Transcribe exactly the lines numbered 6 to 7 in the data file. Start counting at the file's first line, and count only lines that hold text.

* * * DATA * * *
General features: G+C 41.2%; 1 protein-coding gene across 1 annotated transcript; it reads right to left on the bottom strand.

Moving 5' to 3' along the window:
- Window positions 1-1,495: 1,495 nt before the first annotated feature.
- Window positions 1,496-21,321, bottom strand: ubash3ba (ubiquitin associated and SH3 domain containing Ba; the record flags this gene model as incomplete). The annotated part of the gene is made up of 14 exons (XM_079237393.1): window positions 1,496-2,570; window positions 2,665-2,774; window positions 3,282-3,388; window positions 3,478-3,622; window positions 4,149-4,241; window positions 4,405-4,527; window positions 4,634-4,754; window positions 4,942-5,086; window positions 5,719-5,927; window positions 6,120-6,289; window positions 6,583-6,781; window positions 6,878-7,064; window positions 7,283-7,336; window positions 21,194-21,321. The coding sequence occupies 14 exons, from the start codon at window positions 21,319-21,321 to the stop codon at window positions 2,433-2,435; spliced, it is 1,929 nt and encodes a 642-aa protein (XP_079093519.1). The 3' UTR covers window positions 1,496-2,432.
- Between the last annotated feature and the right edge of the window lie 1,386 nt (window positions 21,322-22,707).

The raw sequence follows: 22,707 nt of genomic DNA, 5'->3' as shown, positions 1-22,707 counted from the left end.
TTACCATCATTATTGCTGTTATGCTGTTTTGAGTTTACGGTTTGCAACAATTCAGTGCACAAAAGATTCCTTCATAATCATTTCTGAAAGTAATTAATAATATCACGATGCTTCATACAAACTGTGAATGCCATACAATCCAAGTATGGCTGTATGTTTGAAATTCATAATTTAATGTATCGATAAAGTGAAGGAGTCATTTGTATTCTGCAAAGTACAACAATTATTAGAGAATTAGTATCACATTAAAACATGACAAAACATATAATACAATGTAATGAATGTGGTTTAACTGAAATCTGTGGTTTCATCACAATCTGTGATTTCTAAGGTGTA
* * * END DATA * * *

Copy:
The raw sequence follows: 22,707 nt of genomic DNA, 5'->3' as shown, positions 1-22,707 counted from the left end.
TTACCATCATTATTGCTGTTATGCTGTTTTGAGTTTACGGTTTGCAACAATTCAGTGCACAAAAGATTCCTTCATAATCATTTCTGAAAGTAATTAATAATATCACGATGCTTCATACAAACTGTGAATGCCATACAATCCAAGTATGGCTGTATGTTTGAAATTCATAATTTAATGTATCGATAAAGTGAAGGAGTCATTTGTATTCTGCAAAGTACAACAATTATTAGAGAATTAGTATCACATTAAAACATGACAAAACATATAATACAATGTAATGAATGTGGTTTAACTGAAATCTGTGGTTTCATCACAATCTGTGATTTCTAAGGTGTA